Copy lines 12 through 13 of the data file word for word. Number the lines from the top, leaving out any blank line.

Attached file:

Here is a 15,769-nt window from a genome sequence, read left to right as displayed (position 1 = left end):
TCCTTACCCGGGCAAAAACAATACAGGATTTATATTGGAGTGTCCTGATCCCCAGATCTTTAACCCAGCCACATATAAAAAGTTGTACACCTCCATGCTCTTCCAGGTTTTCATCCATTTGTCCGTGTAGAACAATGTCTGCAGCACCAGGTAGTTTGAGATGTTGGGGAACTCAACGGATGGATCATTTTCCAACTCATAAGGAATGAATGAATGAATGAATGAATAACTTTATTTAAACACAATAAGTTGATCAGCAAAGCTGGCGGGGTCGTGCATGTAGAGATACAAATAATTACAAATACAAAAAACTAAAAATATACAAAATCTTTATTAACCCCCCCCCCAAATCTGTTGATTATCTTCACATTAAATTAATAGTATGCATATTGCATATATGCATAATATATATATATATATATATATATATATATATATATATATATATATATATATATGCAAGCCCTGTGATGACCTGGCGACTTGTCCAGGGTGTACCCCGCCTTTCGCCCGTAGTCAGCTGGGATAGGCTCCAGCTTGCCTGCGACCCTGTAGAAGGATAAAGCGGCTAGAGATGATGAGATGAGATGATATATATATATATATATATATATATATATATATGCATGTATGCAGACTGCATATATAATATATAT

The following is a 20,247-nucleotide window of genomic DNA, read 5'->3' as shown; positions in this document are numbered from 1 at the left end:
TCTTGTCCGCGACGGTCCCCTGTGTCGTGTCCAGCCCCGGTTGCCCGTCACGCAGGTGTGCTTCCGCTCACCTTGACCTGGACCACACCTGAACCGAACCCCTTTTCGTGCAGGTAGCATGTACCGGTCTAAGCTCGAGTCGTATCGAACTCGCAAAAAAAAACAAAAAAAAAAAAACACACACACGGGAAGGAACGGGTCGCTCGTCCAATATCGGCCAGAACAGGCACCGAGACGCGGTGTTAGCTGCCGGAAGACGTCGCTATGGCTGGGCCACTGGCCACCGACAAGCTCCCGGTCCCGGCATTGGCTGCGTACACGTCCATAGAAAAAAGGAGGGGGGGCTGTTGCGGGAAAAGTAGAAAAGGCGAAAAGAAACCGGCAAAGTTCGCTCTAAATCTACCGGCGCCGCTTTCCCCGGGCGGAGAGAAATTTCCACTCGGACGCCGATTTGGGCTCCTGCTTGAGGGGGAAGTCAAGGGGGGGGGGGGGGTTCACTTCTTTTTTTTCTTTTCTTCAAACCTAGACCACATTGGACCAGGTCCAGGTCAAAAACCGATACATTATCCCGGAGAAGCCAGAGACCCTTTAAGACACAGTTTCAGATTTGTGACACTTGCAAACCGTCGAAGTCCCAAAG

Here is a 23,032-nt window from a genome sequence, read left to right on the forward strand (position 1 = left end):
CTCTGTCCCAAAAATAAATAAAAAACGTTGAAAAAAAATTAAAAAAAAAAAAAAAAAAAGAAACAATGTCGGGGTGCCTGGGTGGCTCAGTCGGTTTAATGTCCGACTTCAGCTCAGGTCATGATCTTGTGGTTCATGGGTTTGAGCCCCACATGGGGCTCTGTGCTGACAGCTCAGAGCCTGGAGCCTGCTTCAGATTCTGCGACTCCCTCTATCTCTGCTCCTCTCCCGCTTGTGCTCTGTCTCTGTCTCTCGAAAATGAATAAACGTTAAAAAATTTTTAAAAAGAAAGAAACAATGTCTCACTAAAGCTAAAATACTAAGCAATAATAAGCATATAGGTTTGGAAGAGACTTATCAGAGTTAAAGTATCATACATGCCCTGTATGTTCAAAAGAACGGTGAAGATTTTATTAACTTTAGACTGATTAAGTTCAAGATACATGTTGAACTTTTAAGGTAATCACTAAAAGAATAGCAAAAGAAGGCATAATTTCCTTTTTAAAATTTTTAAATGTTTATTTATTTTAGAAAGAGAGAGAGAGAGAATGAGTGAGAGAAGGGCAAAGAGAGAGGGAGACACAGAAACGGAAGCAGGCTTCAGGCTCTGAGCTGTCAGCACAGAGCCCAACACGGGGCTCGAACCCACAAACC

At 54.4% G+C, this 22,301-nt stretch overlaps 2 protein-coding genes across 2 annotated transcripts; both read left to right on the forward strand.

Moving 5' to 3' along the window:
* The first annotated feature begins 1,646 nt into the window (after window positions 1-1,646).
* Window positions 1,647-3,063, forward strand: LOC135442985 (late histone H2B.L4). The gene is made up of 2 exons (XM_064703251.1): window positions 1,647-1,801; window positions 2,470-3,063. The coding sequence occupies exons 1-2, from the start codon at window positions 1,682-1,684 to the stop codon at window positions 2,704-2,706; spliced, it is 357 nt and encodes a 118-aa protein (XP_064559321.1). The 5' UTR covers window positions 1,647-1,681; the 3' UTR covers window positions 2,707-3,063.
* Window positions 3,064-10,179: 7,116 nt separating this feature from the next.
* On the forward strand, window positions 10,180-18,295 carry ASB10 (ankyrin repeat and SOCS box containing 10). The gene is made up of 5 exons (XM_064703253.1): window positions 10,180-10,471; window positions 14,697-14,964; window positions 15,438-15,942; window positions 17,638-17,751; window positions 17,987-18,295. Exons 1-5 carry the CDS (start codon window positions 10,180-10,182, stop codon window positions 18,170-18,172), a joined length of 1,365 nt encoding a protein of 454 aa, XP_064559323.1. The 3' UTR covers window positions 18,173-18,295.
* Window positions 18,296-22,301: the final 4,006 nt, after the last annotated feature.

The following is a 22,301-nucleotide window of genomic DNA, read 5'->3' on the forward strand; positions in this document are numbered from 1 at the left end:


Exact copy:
* On the forward strand, window positions 10,180-18,295 carry ASB10 (ankyrin repeat and SOCS box containing 10). The gene is made up of 5 exons (XM_064703253.1): window positions 10,180-10,471; window positions 14,697-14,964; window positions 15,438-15,942; window positions 17,638-17,751; window positions 17,987-18,295. Exons 1-5 carry the CDS (start codon window positions 10,180-10,182, stop codon window positions 18,170-18,172), a joined length of 1,365 nt encoding a protein of 454 aa, XP_064559323.1. The 3' UTR covers window positions 18,173-18,295.
* Window positions 18,296-22,301: the final 4,006 nt, after the last annotated feature.